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Former Australia captain, now a cricket commentator and columnist

Pietersen issue resolved but what about the schedule?

England's administrators got their star batsman to agree to play all three formats again, but the problem of the overloaded itinerary still remains

Ian Chappell

August 12, 2012

Comments: 19 | Text size: A | A

Kevin Pietersen made 12 from eight balls, England v South Africa, 2nd Investec Test, Headingley, 5th day, August 6, 2012
Kevin Pietersen has a history of falling out with his team administrations © AFP

Kevin Pietersen's latest battle of wills with the English administrators is certainly not his first joust with officialdom, and players and administrators all over the world have been on opposite sides of the fence over many decades.

The reasons for these battles have varied over the years but mostly the results have been in the administrators' favour. Since the advent of the IPL, though, the odds have swung wildly in favour of the player. At least now when a player loses a battle with his local administration, he has the consolation of knowing he can still ply his trade - at a lucrative rate - in the IPL.

Unfortunately this solution often requires the player to retire from all other forms of the game and stick strictly to a diet of T20 tournaments. This was the situation Chris Gayle found himself in, but fortunately Pietersen's standoff with the ECB has now been resolved and his considerable talent and drawing power haven't been lost to the longer versions of the game.

It took a rare show of common sense to find a suitable solution for Gayle to resume playing for West Indies. Appropriately, it was the former West Indies physiotherapist Dennis Waight who first told me: "The problem with common sense is it's not all that common." In Pietersen's case it was more a case of a common cause rather than common sense that saw the player and the ECB work out a solution to their impasse.

Though it was the player who made the move towards reconciliation, it was hard to imagine England allowing Pietersen to walk away from Test cricket when there are two Ashes series looming in the space of 18 months. It has taken England too long to establish their superiority over Australia - after nearly two decades in the doldrums - to willingly sacrifice that position of strength over a principle.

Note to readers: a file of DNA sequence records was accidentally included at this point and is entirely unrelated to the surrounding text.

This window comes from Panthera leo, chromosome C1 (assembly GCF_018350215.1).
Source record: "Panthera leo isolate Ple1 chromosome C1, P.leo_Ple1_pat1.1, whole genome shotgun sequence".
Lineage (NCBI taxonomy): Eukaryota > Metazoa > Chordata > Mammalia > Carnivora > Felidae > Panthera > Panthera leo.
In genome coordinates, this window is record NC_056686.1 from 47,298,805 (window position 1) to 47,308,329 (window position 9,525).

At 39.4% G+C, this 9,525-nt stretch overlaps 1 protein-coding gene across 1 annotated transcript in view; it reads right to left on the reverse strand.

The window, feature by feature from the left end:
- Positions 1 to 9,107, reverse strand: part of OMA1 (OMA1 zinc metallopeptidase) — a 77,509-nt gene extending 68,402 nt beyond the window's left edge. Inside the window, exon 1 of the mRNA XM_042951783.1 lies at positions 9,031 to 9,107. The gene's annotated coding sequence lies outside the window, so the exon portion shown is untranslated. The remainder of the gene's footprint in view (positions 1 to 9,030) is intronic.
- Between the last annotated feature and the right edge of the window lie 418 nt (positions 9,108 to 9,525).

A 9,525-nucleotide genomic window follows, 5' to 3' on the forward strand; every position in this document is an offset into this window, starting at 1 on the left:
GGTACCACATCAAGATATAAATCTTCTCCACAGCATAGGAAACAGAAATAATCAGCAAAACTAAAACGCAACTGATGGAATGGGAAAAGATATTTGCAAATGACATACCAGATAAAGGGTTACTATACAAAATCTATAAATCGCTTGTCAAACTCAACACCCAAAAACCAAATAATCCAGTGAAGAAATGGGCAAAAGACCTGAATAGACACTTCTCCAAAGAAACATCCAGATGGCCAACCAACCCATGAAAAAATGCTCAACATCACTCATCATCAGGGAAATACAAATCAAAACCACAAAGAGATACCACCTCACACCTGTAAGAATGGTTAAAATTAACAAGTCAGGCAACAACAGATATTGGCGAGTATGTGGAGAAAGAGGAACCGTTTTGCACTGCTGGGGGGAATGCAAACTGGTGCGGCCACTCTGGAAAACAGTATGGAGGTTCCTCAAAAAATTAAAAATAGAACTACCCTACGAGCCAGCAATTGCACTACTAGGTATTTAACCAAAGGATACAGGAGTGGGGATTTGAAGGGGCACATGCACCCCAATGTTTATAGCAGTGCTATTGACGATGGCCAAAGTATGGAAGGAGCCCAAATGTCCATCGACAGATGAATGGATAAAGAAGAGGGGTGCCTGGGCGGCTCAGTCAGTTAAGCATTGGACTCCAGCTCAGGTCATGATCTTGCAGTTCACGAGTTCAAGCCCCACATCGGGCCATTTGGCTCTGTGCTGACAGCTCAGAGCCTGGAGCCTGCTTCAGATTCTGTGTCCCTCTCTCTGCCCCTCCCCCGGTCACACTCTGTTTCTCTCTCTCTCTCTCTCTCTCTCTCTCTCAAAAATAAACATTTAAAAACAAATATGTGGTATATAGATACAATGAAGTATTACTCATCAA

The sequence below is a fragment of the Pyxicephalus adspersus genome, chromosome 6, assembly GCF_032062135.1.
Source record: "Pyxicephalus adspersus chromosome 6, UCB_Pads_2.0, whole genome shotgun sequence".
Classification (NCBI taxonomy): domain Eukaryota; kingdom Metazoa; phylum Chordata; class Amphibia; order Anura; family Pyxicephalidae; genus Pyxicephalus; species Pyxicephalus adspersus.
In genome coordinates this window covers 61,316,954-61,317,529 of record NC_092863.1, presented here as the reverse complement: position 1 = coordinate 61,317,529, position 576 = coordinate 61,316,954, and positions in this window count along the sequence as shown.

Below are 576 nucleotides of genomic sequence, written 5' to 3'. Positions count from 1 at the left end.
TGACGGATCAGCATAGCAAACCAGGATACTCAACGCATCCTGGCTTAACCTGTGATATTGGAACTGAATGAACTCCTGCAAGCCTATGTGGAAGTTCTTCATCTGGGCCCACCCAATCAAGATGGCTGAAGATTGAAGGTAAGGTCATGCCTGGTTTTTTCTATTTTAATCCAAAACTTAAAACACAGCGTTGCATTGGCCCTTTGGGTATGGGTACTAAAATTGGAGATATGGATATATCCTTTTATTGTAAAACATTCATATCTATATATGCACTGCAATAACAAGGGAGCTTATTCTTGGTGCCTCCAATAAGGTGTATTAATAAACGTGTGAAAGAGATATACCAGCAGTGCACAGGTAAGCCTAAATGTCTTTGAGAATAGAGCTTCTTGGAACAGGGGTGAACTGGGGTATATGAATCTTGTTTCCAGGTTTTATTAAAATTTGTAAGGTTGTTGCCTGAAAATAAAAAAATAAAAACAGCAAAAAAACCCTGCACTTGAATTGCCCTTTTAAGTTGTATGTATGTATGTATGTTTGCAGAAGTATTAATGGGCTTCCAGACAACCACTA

Pietersen has a history of falling out with clubs he has played for: Natal, Nottinghamshire and Hampshire. He also has a tendency to speak first and think afterwards. Anyone in his position who publicly utters the words "It's not easy being me" needs a hastily arranged visit to an African refugee camp to regain perspective. On this occasion, though, Pietersen has come to his senses and agreed to a compromise.

For its part, the English hierarchy can be pretty inflexible both on and off the field. In the last couple of years that tendency has served the officials well and their side has won plenty of silverware to back their theories. Having now resolved the Pietersen issue, it might be a good time to adopt a slightly more flexible approach with the players.

The early examples of players and administrators locking horns were generally over money. From "the big six" in Australia in 1912, to World Series Cricket and then a series of rebel tours, the players' main complaint was over the size of the wage packet. The cricketers had little choice and the administrators could afford to say: "If you don't play for us then who are you going to play for?"

The former Australian captain Warwick "Big Ship" Armstrong was one of the few early revolutionaries who survived to fight another battle. He was the only one of the big six who pulled out of the England tour of 1912 in protest to later resume playing for Australia. Not only did Armstrong play again, he was also appointed captain, but neither of those achievements was his biggest victory.

The Victorian administrator and teetotaller Ernie Bean was Armstrong's chief antagonist. When Armstrong, suffering from a malaria attack, dropped himself down the batting order and prescribed himself a couple of stiff gins to hasten the recovery process, Bean counted on the England bowlers' resolve to spoil the plan. And after they quickly claimed five wickets, Bean was seen rubbing his hands in glee when Armstrong was forced to bat. However, there were reported sightings of Bean drunk, slumped in a corner of the bar, when a couple of hours later the unconquered skipper left the field to a standing ovation.

In the end, Pietersen didn't drive the administrators to drink. If there has been some form of compromise by the ECB as part of the resolution, I hope it includes an offer to try to reach a sensible solution to what is currently a chaotic international schedule.

Former Australia captain Ian Chappell is now a cricket commentator and columnist

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Posted by Dude.Cricket on (August 14, 2012, 13:54 GMT)